Social listening has a nasty habit of being completely soft—all about the words without the context of volume and velocity of conversation—or completely quantitative with little information about what’s actually being said. Unfortunately, this leads to conclusions that don’t help you make better strategic decisions. Whichever way your listening leans, you can’t get a clear picture of a situation or your brand online without both the qualitative and the quantitative.
If your analytics are all about the numbers
Numbers are great. They’re concrete and factual. They have scale. And they really spice up your weekly or monthly report for the CMO. They make it very clear when something out of the ordinary occurred, and may even coincide with a campaign kickoff, product launch or big press release. But what would your company’s leadership think if they learned that perhaps that spike represented lackluster response, or heavily mixed comments? What’s the real story in a spiked engagement or mention rate?
Using tools like Sprinklr, Radian6 or BrandWatch may give you some insights into what types of comments are in the spike, but reading a small number of individual posts won’t be totally representative. Watch out for some of these weaknesses in your quantitative analysis:
- Not all topic spikes are made up of just one topic. To clearly see why a spike exists, you need to know all the key topics mentioned in it, and how many are truly relevant.
- Spikes may be created by small groups. Even if comments on a post or mentions on a given day are double or triple the norm, this doesn’t mean unique engagement grew by the same amount. If it’s made up by only a few people, how influential are they?
- Your spike could be made up of spam. One of the most common reason spikes occur in engagement or comments is an increased number of off-topic or irrelevant comments or mentions. If you don’t start with a clean dataset, your analysis could be extremely misleading.
When a company is very focused on quantitative indicators in social listening like the number of mentions in a certain timeframe or how many come from “influencers,” it’s difficult to determine what’s driving those conversations. For example, a former client—a consumer brand in the health industry—was hyper-focused on quantities of comments. They disregarded content analyses and sentiment in their reporting to hide that most of the comments were negative, or were accidental references at best. The report recipients didn’t learn about the brand’s sentiment issues until an independent review was conducted by its parent company’s digital agency.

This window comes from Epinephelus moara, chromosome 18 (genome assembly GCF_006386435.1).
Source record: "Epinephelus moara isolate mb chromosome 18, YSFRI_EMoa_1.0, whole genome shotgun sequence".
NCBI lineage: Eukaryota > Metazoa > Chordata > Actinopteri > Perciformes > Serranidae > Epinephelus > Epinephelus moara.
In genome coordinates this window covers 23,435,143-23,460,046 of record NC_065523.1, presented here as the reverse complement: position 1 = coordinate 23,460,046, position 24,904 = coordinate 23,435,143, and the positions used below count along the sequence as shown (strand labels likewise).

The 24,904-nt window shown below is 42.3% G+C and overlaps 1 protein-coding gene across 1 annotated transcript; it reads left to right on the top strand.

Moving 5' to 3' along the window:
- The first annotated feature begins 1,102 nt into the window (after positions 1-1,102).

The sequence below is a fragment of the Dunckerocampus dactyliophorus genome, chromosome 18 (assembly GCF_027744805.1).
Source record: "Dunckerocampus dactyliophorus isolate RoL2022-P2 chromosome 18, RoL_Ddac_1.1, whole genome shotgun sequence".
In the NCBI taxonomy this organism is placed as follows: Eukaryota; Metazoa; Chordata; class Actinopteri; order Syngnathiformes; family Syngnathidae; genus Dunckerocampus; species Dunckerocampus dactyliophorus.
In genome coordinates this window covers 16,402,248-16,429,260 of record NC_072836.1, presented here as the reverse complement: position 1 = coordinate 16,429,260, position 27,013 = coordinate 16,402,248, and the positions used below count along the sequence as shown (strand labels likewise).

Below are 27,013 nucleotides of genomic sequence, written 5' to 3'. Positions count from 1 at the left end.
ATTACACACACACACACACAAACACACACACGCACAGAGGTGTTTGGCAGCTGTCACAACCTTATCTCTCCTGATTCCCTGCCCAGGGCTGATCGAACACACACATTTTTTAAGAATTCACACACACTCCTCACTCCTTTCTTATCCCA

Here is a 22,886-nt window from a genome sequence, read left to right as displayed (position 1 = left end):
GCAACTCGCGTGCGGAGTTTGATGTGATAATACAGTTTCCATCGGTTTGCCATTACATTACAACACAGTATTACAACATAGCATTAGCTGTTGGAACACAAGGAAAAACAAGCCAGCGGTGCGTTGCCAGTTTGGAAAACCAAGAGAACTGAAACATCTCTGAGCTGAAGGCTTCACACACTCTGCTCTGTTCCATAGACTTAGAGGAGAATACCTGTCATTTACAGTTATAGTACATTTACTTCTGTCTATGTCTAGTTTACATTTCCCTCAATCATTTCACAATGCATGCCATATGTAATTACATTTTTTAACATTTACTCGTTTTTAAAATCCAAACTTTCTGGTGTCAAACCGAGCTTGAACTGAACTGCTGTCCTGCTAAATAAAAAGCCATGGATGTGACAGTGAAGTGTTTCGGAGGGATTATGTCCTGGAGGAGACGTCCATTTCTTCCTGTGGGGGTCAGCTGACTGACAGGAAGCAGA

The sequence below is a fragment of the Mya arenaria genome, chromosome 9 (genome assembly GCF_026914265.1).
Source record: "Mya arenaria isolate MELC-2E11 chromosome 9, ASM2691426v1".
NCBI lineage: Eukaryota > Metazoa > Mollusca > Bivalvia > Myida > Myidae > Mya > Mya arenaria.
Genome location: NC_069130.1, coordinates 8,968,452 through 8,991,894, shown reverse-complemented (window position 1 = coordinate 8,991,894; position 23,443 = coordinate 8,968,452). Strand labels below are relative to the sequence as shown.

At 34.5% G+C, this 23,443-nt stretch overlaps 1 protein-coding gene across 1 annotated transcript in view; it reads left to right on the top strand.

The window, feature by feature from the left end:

Pro tip: Don’t buy into a purely quantitative report as a “first step” into reporting on social or digital marketing tactics. Without context around the conversations, you never know what problems or opportunities you’re missing.
If your analytics focus on word clouds and verbatims
Content analysis is a skill that is usually lacking in analytics reporting. It’s simple to count the likes, comments, mentions or shares on a post, but it’s a lot of extra work to sample them and analyze them for emotional sentiment, and assign them a category that is meaningful to your particular content strategy.
If your reports focus on qualitative elements such as word choice or sentiment, how much do you know about the size of one spike versus another? Did it last for hours or days? It’s critical to know if your program just gives positive results, or if those positive results represent growth in audience engagement and increased message penetration.
- What is the content velocity? In analytics, time is a key element (one of many). It determines speed and quantity of engagement, as well as the timeframe they occurred. It provides context to sentiment by qualifying total numbers of positive and negative comments, as well as how many were received in a given period.
- Difficulty identifying true influencers. Qualitative analysis allows you to identify those who speak at an expert level at a topic; but, without overall conversation quantities to provide context around their actual influence, it’s difficult to determine if a person is “just” an expert, or an influential one.
- Comparing categories for sentiment and topic. If you perform content analyses on social conversations about your brand, how do you determine which categories of conversation you should pay the most attention to? Of course, the topic is key. How are the messages made up? What is the sentiment? How do the conversations compare to your brand’s messaging? However, you need to quantify those categories; if you have one very positive category that aligns very well with your outbound messaging pushes, but it only makes up three percent of conversations about the brand, does it really show message penetration? No, it doesn’t. If it makes up 40 percent, that’s a different story entirely.
Qualitative indicators such as sentiment, message repetition or hashtag adoption don’t tell the complete story either. I’ve worked with brands that were very concerned about how they were being discussed, but the quantitative elements were ignored. It didn’t matter to them if they had three mentions a month, or 300.
Consequently, they missed the fact that their brand was mentioned very little in general, and that no matter what the content of the conversations was, it didn’t represent any significant volume. The real takeaway that was missed is that their brand had minimal recognition or acceptance as a thought leader.
TL; DR: You don’t have to pick
To get actionable reports from your social listening activities, you don’t have to, nor should you, pick between purely qualitative or quantitative reporting. The yin and the yang of examining both will create a more actionable view, leading to stronger strategic decisions.